Baha’i Ruhi Institute Course

Thanks to Steve for this gem from Baha’i Studies:

In order to advance to an A cluster a certain number of people must complete a few of the courses. Since I don’t really learn anything or enjoy Ruhi I was wondering if there is some way one can ‘do’ a course without going in a course with others. Would I be able to do it in my own time and write my answers in the book and then get it checked off by a tutor? That way I could do it quicker rather than prolonging the agony.

Oh the agony! I hear you David. I hear you. As Steve points out there is a way to do the Ruhi courses online. You can fill in the empty spaces, pull down the TRUE/FALSE menus and voila! (don’t forget to hit submit) You’re that one step closer to being a Sector A or B or whatever the heck they’ve cooked up now.

I’m sure this is exactly what Baha’u’llah had in mind when He wrote His mystical writings and asked us to immerse ourselves in the ocean of His Revelation… I’m sure He meant fill in the blank type questions which even a lobotomized rhesus monkey would find boring.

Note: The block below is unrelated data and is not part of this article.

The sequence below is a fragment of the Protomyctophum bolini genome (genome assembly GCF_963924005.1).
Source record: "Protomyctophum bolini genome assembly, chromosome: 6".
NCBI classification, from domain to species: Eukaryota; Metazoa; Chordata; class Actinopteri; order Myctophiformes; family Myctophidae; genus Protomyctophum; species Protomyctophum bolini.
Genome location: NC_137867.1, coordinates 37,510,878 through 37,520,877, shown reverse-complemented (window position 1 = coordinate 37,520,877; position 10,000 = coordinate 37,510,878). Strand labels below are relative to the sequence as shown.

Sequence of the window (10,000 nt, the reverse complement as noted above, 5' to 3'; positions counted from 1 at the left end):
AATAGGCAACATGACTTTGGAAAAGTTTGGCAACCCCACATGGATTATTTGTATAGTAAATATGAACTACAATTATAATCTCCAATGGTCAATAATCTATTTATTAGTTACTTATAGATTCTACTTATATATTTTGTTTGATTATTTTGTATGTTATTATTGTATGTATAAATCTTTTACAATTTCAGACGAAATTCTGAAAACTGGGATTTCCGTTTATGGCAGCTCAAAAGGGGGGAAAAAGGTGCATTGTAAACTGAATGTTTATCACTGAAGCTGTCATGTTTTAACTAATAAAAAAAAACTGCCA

[eyeroll]

You know, as a commentator on the state of the Baha’i community, I work very hard at my satire. So it is damned infuriating when they do all the work for me. I just feel cheated. You know?

[kicks a pebble]

Sheesh…

ruhi-institute-course-sector-a.png
The community finally reached Sector A++ level

Related:

  • http://www.whitehanky.blogspot.com White Hanky

    Steve and Baquia: is it just me or did you find this question/statement in number 8 b/c somewhat alarming?
    ‘Something is correct when it is in agreement with the opinions of other people. (Yes/No) followed by ‘Something is correct when it is in agreement with the teaching of God.’ (Yes/No)

    This follows on what Baquia has been posting on ‘independent search for Truth’ and personally I do not think it is as easy as a Yes/No tick in the box

    Blessings and back to contemplating worm castings
    WH

  • http://www.whitehanky.blogspot.com White Hanky